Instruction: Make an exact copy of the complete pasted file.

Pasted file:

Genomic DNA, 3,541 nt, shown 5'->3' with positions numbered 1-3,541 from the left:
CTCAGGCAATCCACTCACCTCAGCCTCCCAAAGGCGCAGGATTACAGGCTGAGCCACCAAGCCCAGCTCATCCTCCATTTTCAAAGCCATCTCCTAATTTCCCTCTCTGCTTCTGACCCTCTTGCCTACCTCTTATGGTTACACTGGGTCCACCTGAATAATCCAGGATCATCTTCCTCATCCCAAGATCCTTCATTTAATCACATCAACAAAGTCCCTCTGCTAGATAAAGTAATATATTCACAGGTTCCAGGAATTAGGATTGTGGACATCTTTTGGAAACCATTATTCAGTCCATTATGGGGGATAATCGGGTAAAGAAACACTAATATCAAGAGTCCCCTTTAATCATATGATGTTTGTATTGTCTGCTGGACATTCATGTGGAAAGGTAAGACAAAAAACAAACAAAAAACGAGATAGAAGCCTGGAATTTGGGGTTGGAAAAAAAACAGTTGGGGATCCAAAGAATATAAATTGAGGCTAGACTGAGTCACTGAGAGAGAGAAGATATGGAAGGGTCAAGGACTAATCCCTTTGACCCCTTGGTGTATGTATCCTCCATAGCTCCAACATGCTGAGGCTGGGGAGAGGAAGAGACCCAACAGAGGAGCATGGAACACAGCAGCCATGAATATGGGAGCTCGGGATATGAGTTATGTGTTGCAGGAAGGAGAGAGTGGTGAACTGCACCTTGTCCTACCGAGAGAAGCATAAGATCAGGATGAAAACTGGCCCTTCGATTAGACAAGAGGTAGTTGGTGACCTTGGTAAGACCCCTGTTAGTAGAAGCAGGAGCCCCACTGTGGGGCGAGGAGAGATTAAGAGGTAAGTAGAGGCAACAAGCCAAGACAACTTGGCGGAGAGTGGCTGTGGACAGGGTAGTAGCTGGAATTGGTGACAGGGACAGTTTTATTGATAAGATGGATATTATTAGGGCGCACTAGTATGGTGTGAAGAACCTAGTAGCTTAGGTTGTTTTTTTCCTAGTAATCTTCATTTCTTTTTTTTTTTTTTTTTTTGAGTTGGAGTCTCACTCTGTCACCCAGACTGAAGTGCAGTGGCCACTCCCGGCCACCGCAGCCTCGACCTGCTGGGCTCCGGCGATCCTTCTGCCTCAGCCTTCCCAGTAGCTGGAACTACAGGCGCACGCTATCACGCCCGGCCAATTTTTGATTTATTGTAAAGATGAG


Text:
Genomic DNA, 3,541 nt, shown 5'->3' with positions numbered 1-3,541 from the left:
CTCAGGCAATCCACTCACCTCAGCCTCCCAAAGGCGCAGGATTACAGGCTGAGCCACCAAGCCCAGCTCATCCTCCATTTTCAAAGCCATCTCCTAATTTCCCTCTCTGCTTCTGACCCTCTTGCCTACCTCTTATGGTTACACTGGGTCCACCTGAATAATCCAGGATCATCTTCCTCATCCCAAGATCCTTCATTTAATCACATCAACAAAGTCCCTCTGCTAGATAAAGTAATATATTCACAGGTTCCAGGAATTAGGATTGTGGACATCTTTTGGAAACCATTATTCAGTCCATTATGGGGGATAATCGGGTAAAGAAACACTAATATCAAGAGTCCCCTTTAATCATATGATGTTTGTATTGTCTGCTGGACATTCATGTGGAAAGGTAAGACAAAAAACAAACAAAAAACGAGATAGAAGCCTGGAATTTGGGGTTGGAAAAAAAACAGTTGGGGATCCAAAGAATATAAATTGAGGCTAGACTGAGTCACTGAGAGAGAGAAGATATGGAAGGGTCAAGGACTAATCCCTTTGACCCCTTGGTGTATGTATCCTCCATAGCTCCAACATGCTGAGGCTGGGGAGAGGAAGAGACCCAACAGAGGAGCATGGAACACAGCAGCCATGAATATGGGAGCTCGGGATATGAGTTATGTGTTGCAGGAAGGAGAGAGTGGTGAACTGCACCTTGTCCTACCGAGAGAAGCATAAGATCAGGATGAAAACTGGCCCTTCGATTAGACAAGAGGTAGTTGGTGACCTTGGTAAGACCCCTGTTAGTAGAAGCAGGAGCCCCACTGTGGGGCGAGGAGAGATTAAGAGGTAAGTAGAGGCAACAAGCCAAGACAACTTGGCGGAGAGTGGCTGTGGACAGGGTAGTAGCTGGAATTGGTGACAGGGACAGTTTTATTGATAAGATGGATATTATTAGGGCGCACTAGTATGGTGTGAAGAACCTAGTAGCTTAGGTTGTTTTTTTCCTAGTAATCTTCATTTCTTTTTTTTTTTTTTTTTTTGAGTTGGAGTCTCACTCTGTCACCCAGACTGAAGTGCAGTGGCCACTCCCGGCCACCGCAGCCTCGACCTGCTGGGCTCCGGCGATCCTTCTGCCTCAGCCTTCCCAGTAGCTGGAACTACAGGCGCACGCTATCACGCCCGGCCAATTTTTGATTTATTGTAAAGATGAG